The 2003 vote to invade Iraq has haunted Labour ever since - losing millions of votes that have yet to be regained and causing around half the party's membership to resign. Nothing in Labour's history has traumatised it quite so much perhaps. Now again Labour is being asked to support a war that lacks clear United Nations sanction - or a coherent purpose.
We all wish to see an end to the war in Syria and end to terrorist attacks. We all want peace to be achieved in the Middle East and in the wider world. The decision facing our Parliament is whether UK military action in Syria now can deliver that. I believe that the Prime Minister has not demonstrated that sufficient lessons have been learned from UK military action in Afghanistan, Iraq and Libya.
The hard-won battle to eradicate polio once and for all is within our grasp but we can't relax yet. We must, maintain and accelerate our efforts. So it is heartening to see Commonwealth countries, including the UK, coming together this weekend at the Commonwealth Heads of Government meeting in Malta to review the results achieved to date and call for renewed global support.
I'm not going to sit back and say it's been easy. At one point in 2014 I was living on £25 a week, struggling to pay rent and to be quite honest battling some inner demons while doing so. I also lived with my manager for a year during the time I was recording the first album (for the second time!).
London is way behind on solar power compared with the rest of the country, and it's frankly embarrassing to be on the train North and whizz past villages covered in solar panels, when in the capital they are as rare as hen's teeth.
While a sugar tax would certainly help to improve the public's health, it is only one measure, and will not be enough on its own. We shouldn't be tempted to see it a magic bullet answer to the high rates of obesity and Type 2 diabetes that we are seeing.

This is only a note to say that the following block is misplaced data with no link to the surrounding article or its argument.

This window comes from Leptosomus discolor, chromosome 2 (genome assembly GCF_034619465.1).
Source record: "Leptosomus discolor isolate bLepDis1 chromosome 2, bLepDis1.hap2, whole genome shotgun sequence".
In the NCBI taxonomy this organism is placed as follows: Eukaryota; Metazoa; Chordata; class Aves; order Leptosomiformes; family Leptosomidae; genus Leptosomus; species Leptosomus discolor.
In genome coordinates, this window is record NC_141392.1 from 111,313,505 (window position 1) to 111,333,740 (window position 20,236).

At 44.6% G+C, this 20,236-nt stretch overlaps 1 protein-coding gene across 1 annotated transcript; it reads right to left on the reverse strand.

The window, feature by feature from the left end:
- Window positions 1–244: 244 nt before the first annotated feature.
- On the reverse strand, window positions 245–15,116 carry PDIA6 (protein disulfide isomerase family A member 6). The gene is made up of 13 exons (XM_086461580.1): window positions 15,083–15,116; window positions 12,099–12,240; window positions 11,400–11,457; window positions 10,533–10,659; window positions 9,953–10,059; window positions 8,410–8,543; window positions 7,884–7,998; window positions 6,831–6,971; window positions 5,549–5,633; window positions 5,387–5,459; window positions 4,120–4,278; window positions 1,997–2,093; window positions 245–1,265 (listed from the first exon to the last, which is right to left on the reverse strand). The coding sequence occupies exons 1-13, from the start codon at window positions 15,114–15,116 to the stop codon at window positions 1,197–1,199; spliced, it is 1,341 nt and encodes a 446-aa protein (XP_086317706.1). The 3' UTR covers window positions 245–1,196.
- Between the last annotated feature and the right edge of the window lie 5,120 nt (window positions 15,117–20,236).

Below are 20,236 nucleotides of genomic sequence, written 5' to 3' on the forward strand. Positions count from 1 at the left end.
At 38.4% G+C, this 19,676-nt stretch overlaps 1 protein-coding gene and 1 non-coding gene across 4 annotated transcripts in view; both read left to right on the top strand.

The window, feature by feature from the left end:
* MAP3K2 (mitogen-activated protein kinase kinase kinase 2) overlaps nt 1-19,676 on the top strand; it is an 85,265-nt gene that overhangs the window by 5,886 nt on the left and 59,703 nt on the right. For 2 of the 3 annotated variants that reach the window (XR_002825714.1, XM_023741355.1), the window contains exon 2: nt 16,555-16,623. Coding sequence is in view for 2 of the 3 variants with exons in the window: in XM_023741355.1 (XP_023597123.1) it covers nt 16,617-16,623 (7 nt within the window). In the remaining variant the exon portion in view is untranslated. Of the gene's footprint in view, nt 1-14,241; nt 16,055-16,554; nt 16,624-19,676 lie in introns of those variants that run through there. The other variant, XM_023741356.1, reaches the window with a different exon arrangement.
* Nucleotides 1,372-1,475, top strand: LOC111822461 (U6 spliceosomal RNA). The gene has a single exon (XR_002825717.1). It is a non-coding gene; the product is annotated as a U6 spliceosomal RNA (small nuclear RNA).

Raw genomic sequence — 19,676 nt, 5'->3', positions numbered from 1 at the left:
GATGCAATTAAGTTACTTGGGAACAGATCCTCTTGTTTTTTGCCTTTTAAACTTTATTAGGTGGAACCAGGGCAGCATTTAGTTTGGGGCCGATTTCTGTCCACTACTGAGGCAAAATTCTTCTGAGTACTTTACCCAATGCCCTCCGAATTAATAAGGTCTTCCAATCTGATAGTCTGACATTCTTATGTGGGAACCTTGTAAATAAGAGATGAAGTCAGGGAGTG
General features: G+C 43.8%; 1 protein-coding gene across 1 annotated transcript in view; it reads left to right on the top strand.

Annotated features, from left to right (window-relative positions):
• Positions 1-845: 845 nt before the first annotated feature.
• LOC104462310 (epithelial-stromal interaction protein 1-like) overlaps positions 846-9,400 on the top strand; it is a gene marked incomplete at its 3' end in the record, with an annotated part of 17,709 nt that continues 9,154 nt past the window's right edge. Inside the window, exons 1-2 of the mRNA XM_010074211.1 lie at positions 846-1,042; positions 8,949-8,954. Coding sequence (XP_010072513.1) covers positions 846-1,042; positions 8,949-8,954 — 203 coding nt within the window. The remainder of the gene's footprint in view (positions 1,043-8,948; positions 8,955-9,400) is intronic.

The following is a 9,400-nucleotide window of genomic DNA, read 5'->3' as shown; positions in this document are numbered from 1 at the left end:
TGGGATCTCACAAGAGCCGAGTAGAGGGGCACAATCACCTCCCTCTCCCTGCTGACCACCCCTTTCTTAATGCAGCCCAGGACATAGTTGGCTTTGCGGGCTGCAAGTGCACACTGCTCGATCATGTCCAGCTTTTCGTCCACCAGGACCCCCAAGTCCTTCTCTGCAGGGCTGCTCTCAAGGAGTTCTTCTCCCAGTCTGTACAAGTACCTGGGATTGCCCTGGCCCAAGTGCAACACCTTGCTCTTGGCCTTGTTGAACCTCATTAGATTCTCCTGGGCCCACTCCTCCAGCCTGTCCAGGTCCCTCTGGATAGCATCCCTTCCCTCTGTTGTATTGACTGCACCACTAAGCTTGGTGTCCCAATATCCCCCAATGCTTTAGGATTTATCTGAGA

The 30 Year Sweatshirt is my cry to end fast fashion, which is unfair on customers who end up paying more for their wardrobe staples in the long run, genuine designers for whom making clothing is a labour of love and the environment.
Peeling down to your sexy underwear on a naughty weekend break before drunkenly deciding 'Let's make a baby!' is exciting. It was being exciting that got you into this mess. Being boring might be tedious but it rarely ends in childbirth.
Nothing but nothing is prepared and it's almost (gasp) December. This has never happened before. At least, if it has, I have blanked it out. I have a few stocking fillers. I have a list of possible gifts to buy. I have a box of Christmas cards and some silver bells to attach to the presents I haven't bought yet. But that's it. What's wrong with me?
We all get caught up in what we put in to our bodies, what will benefit us, what will help us function in a physical capacity in a more effective way, and that's fantastic... I really believe a healthy body is a happy body. Yet we neglect the most important and empowering part of ourselves, our mind.
Haynes dares you, compels you, to fall in love with Blanchett's titular Carol, and by the time you're finally allowed to draw breath at the end, you realise you are already far gone. Shot on a remarkably modest budget, it has the feel of an obvious awards contender and a project any producer should have been willing to fling at least a moderate amount of cash at.